Rear Admiral Moon was sent to the Mediterranean to perform the same function
during the forthcoming invasion of Southern France. Suffering from mental
exhaustion brought on by his intense efforts to ensure the success of two
very demanding amphibious undertakings, Rear Admiral Don P. Moon died by
his own hand on 5 August 1944.
An impeccable Navy career had come to a tragic end. Rear Admiral Don Pardee Moon, commander of a task force in the invasion of Normandy, had taken his own life. The Navy, announcing his death last week, did not say how or where, offered no explanation except "battle fatigue."
Handsome, 50-year-old Don Moon, fourth in his class (1916) at the Naval Academy, served on a battleship in World War I, made his way quietly up the naval ladder between wars. In 1942, as commander of a destroyer squadron, he helped support the landings on North Africa and was officially cited for "exemplary conduct" and "leadership under fire." For Admiral Moon, as far many another officer, the invasion of Normandy was the high point of a career. He played his part with precision and assurance.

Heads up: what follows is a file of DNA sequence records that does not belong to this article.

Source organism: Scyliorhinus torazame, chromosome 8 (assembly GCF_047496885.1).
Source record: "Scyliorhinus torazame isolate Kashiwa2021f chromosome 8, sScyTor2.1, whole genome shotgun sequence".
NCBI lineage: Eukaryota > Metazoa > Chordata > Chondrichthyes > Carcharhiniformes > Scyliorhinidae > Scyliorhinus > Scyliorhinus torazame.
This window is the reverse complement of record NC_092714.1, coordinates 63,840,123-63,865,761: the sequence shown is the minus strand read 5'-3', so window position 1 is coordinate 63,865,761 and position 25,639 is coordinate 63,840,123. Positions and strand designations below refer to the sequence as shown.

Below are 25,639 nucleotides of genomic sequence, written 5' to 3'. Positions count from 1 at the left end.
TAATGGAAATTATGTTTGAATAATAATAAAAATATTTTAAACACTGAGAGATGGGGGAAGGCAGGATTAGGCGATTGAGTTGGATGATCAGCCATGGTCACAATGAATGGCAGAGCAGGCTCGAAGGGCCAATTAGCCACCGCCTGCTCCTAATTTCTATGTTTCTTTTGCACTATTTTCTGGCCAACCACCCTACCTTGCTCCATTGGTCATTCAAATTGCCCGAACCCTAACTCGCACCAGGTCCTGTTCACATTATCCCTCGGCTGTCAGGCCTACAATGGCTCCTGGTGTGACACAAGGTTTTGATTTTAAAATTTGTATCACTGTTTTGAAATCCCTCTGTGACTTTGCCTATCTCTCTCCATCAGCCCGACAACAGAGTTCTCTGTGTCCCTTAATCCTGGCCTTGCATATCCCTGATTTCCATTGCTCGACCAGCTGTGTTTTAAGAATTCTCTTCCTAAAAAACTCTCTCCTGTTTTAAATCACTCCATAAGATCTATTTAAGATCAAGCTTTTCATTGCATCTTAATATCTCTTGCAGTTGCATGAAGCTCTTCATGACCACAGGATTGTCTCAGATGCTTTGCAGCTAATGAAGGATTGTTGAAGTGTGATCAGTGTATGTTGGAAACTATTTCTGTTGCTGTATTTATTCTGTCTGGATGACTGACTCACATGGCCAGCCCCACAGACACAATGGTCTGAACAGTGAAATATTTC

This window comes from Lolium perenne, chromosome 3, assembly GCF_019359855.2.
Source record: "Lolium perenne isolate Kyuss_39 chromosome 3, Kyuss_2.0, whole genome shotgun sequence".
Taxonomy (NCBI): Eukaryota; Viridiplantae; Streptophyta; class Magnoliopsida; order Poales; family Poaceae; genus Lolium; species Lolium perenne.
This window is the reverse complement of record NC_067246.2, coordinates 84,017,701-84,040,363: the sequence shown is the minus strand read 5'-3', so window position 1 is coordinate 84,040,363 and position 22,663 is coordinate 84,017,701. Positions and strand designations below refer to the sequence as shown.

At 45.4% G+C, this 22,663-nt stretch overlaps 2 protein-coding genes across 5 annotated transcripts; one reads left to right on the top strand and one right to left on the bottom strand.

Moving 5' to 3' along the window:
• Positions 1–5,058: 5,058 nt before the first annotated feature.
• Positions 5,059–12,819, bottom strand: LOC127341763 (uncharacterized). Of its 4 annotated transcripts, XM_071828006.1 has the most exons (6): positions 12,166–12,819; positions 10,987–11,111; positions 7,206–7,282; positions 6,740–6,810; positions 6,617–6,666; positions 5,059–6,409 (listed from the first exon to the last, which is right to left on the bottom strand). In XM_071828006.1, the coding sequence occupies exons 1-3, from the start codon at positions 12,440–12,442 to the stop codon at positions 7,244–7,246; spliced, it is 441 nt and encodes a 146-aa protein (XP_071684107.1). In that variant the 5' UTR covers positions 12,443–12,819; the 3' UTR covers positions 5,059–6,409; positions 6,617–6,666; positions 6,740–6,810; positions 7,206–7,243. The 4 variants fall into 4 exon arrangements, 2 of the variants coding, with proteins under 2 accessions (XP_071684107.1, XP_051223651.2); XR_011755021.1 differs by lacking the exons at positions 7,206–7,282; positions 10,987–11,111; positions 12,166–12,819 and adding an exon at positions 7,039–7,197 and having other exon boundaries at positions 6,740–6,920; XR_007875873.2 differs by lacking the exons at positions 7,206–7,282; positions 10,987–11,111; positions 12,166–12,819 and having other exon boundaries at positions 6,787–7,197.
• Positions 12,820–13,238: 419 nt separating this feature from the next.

Happily married and the father of four children,
Don Moon was well-liked, a successful Navy man. What happened in his war-weary
mind no outsider could guess. Though war has always had its combat suicides,
Army and Navy annals record no precedent among officers of comparable rank.
He was appointed to the U.S. Naval Academy and graduated June 1916, being particularly efficient in gunnery. He was assigned to the battleship Arizona and whilst there developed several of instruments to improve gunnery. He later served in the battleships Colorado and Nevada before returning to shore in 1926.
By 1934 he was Commanding Officer of the Asiatic Fleet destroyer John D. Ford. He was put in command of a destroyer division in 1940 and became a Captain in 1941.
He took part in the Torch invasion of Africa in 1942. In 1944 he was promoted to Rear Admiral. During the 6 June 1944 invasion of Normandy he directed the landings on "Utah" Beach from USS Bayfield. For three weeks the Bayfield was in position of Utah beach and officers and men were on four hour rotating shifts for this entire time.